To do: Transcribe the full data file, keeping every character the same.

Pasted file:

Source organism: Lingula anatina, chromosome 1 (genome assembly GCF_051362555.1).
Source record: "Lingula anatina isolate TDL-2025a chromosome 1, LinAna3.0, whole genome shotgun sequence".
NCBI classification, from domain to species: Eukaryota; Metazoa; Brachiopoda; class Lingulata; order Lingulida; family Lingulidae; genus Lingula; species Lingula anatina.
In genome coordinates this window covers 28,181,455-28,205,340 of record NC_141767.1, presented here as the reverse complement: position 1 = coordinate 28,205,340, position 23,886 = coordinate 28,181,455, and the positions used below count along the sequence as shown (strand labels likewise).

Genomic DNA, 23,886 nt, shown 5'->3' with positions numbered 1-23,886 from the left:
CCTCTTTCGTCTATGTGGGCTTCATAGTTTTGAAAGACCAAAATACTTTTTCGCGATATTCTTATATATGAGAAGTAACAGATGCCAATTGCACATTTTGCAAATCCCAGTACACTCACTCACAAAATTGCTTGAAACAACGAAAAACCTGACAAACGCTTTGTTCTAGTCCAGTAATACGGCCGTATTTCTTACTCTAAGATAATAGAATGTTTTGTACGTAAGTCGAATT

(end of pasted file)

Source organism: Lingula anatina, chromosome 1 (genome assembly GCF_051362555.1).
Source record: "Lingula anatina isolate TDL-2025a chromosome 1, LinAna3.0, whole genome shotgun sequence".
NCBI classification, from domain to species: Eukaryota; Metazoa; Brachiopoda; class Lingulata; order Lingulida; family Lingulidae; genus Lingula; species Lingula anatina.
In genome coordinates this window covers 28,181,455-28,205,340 of record NC_141767.1, presented here as the reverse complement: position 1 = coordinate 28,205,340, position 23,886 = coordinate 28,181,455, and the positions used below count along the sequence as shown (strand labels likewise).

Genomic DNA, 23,886 nt, shown 5'->3' with positions numbered 1-23,886 from the left:
CCTCTTTCGTCTATGTGGGCTTCATAGTTTTGAAAGACCAAAATACTTTTTCGCGATATTCTTATATATGAGAAGTAACAGATGCCAATTGCACATTTTGCAAATCCCAGTACACTCACTCACAAAATTGCTTGAAACAACGAAAAACCTGACAAACGCTTTGTTCTAGTCCAGTAATACGGCCGTATTTCTTACTCTAAGATAATAGAATGTTTTGTACGTAAGTCGAATT